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Detroit: Chess City - part II

In a previous post, I noted the recent success of city chess teams. Here I look at some of the reasons behind this and speculate on how these successes might be developed even further.

The Detroit City Chess Club has grown …. and grown

Through some Googling and a phone chat with Kevin Fite (see previous blog), I learnt a lot about chess in the city.

Mr Fite had started the City Club in 2003 when teaching maths at the former Detroit Duffield Elementary School (where he also ran the chess club). One of the chess-playing pupils was heading to a High School without a club – so her teacher endeavored to do something for her and others like her.

Under Mr Fite’s ongoing efforts, the City Club now sees 200 players, aged between 8 and 18 and from across the metro area, attend the (free) Friday sessions at the DIA. Some of them win regional, state and national competitions and hold high national rankings.

The best school players all attend, but the Club itself also sends teams to compete in out-of-State tournaments several times a year. So kids could be competing nationally with their school teams and with the City Club.

Chess can be transformative for kids

Some 600 have gone through the Club’s ranks – for most of those involved in the serious (competitive) chess it has provided life skills, self-esteem, confidence and the chance to travel around the country. For some it has proven transformative both academically and socially.

Mr Fite and his charges stress that chess is no longer seen as nerdy in schools. The image must at least be OK – numbers attending the City Club sessions have doubled in the last two years.

It’s not all about competing

The kids I saw at the simultaneous match (see previous blog) were all African-American because the Club’s competitive players come from the city’s schools. However, the regular Friday evening club meets are a much more diverse affair in terms of age, race and where folks live. People just wandering through the museum can rock up and play and more casual players can also attend as and when they want. Advanced players will even give some instruction.

A few reflections

This all sparked a few thoughts.

What if there’s a future GrandMaster out there that hasn’t yet been introduced to the game? In my chat with Mr Fite he mentioned that some kids are more likely to attend the Club than others – those that attend schools near the DIA being the most likely of all. Those in far-flung parts of the city or with parents that can’t take them are more likely to miss out. Maybe volunteers could drive interested kids to and from sessions – or donors could sponsor their cab rides to attend?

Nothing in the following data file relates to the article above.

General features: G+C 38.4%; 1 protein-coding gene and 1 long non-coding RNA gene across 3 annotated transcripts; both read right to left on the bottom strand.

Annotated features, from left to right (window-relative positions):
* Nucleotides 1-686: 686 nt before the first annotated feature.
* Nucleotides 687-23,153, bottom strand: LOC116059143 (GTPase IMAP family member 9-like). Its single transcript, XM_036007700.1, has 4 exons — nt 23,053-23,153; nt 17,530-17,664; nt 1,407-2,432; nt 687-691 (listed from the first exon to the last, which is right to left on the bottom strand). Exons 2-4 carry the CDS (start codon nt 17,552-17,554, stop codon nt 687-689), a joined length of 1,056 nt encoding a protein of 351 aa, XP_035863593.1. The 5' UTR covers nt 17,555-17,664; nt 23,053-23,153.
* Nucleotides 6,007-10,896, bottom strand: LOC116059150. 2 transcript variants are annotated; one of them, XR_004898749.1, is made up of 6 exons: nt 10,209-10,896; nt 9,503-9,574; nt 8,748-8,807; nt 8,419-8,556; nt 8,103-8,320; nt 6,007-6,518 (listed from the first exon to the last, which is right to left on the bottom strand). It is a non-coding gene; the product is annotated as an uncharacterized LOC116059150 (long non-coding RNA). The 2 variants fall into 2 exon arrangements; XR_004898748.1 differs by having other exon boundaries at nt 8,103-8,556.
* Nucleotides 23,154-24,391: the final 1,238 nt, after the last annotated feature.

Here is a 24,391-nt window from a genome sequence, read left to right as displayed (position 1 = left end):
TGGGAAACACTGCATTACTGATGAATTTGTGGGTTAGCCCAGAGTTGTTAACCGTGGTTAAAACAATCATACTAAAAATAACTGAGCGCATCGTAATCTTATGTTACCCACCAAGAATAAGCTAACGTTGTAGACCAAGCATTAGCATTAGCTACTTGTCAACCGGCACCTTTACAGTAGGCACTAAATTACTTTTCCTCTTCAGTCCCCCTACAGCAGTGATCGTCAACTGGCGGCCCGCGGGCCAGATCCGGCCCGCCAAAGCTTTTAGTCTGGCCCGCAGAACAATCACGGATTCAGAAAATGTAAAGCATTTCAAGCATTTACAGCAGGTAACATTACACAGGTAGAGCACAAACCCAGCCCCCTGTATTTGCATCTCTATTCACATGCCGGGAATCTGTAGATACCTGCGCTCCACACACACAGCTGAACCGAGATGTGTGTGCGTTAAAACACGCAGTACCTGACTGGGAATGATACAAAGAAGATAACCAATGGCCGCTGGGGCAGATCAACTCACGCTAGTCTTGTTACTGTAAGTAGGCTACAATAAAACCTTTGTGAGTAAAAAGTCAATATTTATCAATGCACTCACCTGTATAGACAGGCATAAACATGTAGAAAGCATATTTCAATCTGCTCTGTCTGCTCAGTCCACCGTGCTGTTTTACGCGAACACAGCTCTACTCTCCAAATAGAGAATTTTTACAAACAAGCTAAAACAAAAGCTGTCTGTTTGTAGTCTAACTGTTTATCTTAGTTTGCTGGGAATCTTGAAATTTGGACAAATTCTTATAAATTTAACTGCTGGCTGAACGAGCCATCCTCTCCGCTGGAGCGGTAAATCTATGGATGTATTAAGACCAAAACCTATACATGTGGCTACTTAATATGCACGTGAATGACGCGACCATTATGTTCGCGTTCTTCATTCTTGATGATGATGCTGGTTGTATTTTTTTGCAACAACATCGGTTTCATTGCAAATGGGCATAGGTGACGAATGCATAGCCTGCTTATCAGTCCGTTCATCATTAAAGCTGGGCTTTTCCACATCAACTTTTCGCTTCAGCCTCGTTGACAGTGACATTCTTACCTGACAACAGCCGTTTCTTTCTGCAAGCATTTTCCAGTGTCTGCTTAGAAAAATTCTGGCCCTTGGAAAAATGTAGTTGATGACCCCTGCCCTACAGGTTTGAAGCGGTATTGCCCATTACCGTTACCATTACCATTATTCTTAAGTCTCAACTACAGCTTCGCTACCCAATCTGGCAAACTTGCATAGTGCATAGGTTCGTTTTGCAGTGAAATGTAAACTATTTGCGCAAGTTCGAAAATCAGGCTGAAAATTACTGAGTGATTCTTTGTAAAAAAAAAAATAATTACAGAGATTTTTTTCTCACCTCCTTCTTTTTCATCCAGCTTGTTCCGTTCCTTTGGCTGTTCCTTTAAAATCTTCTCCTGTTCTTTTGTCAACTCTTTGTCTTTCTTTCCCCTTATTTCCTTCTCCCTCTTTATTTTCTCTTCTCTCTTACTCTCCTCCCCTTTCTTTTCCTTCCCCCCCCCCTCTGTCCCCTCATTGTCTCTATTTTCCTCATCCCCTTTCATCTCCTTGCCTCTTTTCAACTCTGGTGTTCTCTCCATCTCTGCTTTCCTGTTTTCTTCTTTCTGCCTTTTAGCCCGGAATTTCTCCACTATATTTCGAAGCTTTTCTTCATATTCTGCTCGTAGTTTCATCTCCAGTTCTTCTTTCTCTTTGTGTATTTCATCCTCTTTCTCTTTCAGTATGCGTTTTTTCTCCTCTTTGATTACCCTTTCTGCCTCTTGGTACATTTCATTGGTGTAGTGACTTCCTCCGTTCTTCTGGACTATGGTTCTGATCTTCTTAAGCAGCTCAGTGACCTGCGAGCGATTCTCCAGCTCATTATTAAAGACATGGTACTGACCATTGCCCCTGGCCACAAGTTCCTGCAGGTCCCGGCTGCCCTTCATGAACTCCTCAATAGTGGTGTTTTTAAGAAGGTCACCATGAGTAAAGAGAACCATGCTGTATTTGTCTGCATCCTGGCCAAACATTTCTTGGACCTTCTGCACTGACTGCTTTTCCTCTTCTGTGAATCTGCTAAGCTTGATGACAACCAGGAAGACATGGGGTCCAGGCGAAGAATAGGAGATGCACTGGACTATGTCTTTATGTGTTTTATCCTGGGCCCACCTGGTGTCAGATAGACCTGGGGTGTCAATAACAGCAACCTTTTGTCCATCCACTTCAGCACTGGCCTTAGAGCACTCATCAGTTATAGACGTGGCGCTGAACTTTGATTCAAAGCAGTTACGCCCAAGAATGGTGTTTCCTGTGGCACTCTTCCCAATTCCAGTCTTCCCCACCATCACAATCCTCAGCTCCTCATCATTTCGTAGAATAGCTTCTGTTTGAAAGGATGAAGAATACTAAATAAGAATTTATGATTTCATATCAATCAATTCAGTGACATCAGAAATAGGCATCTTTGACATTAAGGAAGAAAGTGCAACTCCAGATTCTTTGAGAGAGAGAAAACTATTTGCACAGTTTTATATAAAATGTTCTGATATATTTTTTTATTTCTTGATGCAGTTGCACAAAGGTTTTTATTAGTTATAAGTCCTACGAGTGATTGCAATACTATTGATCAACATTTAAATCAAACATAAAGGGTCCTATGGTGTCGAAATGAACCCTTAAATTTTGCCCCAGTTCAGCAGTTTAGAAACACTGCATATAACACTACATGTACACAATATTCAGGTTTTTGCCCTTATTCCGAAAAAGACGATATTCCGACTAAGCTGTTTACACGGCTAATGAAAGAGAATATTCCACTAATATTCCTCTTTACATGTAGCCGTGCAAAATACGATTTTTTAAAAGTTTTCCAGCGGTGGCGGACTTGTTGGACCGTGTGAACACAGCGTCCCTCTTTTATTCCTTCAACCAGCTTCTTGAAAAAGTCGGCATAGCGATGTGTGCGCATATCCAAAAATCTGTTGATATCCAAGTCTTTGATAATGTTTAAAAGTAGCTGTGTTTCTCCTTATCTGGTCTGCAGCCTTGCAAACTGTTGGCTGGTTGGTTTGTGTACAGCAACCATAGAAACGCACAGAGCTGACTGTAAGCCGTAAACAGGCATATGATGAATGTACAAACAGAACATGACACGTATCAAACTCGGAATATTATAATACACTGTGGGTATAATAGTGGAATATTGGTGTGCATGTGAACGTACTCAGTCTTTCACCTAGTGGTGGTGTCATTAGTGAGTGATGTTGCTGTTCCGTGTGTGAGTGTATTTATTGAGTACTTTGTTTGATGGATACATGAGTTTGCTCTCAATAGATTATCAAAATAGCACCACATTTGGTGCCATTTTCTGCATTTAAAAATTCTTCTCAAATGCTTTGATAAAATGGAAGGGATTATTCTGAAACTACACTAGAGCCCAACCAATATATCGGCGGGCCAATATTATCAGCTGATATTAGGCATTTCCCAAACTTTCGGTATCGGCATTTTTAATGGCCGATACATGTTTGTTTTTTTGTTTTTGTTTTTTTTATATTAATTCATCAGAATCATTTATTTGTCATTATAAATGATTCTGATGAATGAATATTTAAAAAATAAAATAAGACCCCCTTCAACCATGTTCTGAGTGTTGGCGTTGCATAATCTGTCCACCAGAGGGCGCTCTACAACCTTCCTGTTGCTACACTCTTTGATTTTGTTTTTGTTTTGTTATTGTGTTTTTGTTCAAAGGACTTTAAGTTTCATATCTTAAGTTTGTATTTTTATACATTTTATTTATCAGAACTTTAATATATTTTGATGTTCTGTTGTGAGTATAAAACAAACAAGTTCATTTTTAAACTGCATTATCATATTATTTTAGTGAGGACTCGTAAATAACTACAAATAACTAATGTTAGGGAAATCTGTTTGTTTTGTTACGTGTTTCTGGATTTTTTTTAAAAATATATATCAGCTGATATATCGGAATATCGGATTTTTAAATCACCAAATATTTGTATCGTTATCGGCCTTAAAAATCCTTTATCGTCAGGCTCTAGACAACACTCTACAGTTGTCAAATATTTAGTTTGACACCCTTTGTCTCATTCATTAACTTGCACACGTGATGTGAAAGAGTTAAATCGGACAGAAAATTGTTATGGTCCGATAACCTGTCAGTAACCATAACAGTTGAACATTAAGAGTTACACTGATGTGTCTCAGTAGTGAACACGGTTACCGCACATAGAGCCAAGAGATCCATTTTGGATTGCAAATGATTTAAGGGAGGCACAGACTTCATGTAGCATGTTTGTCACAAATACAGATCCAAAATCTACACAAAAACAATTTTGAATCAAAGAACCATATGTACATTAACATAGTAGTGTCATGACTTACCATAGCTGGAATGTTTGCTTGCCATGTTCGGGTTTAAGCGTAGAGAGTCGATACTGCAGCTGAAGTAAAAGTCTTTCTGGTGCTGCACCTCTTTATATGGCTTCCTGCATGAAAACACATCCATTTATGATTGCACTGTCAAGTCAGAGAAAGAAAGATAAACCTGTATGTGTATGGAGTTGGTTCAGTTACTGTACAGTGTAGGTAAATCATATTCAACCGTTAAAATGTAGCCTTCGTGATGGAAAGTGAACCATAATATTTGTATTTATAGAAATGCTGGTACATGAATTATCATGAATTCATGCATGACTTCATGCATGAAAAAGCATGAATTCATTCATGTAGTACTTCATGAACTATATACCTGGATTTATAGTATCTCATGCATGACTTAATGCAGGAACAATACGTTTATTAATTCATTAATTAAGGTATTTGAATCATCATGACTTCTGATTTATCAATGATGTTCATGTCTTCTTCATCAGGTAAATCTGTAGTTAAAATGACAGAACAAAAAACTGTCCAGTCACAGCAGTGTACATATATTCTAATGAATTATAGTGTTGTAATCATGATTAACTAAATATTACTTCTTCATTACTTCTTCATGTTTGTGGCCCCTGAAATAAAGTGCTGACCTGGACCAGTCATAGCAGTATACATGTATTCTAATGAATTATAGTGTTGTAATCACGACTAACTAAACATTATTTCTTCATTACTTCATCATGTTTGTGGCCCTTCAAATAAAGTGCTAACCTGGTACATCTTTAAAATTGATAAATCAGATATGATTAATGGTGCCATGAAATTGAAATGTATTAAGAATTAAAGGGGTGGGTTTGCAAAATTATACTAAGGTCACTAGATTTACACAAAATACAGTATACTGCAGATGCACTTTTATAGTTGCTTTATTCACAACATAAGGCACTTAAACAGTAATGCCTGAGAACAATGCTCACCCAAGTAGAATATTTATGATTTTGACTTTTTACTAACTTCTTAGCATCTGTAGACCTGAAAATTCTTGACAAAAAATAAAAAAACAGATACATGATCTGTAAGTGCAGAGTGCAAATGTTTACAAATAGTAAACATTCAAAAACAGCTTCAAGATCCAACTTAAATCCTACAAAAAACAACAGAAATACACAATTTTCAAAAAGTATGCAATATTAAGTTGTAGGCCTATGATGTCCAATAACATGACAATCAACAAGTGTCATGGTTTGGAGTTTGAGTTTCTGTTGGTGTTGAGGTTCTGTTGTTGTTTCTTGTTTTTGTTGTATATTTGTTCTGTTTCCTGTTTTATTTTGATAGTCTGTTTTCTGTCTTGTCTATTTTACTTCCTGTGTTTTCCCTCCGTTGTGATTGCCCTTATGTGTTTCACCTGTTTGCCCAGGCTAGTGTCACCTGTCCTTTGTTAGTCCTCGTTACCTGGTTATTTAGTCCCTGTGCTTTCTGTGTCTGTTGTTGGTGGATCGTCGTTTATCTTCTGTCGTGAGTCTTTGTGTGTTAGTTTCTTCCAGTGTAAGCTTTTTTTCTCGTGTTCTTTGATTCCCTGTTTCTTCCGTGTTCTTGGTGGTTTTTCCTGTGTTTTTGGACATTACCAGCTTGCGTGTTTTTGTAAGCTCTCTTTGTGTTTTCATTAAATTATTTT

In some cities chess is played in public parks and squares – New York and Chicago, for example. Maybe the Detroit City Chess Club kids could raise the game’s profile further by playing at Campus Martius or certain popular city parks in the Summer? These could be simultaneous matches with top players or matches against all-comers and local/visiting celebrities.

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Will Campus Martius and other Detroit locations follow New York’s Bryant Park and see inpromptu public chess games? (source: http://mentalmachinery.blogspot.com)

Chess is also a great game for public libraries too – especially in Winter. A little Googling tells me it is played at several branches of the City Libraries such as Hubbard and that there is even, apparently, instruction available for novices at certain times. The library pages on this could be a little more informative to be honest! Maybe the City Club’s older kids can help expand the chess offer in city libraries too?

The DIA has played a pretty impressive role in hosting the Club for ten years now and even gives the kids occasional tours of the art too – thereby furthering their broader education. Other arts institutions might offer some of their space for similar activities. The Mayor could give the DIA a shout-out too in future years.

Then there’s Mr. Fite himself. I am not sure why he did not make this list of 25 Black Men Making Detroit Stronger but I hope city leaders flag up his work with the President and others who recognize great public service. In the United Kingdom he would have been invited to see the Queen to receive an honor – I’ll let you work out the obvious award for someone who has done so much for chess!

Gareth is currently looking to establish an organization to exchange international best practice around ways to sustain community and civic assets such as parks, libraries and museums. Prior to arriving in Detroit he undertook a German Marshall Fund international Urban and Regional Policy Fellowship (in the Twin Cities, Detroit and Baltimore) looking at these same issues. Before coming to the US Gareth worked in central government as a policy advisor in the Cabinet Office (Office for Civil Society and Strategy Unit). He holds a Ph.D. in economic geography (the role of universities in regional economic development), as well as a first degree in social policy and administration and a Masters in civic design (urban planning). Follow him on Twitter @garethpotts1.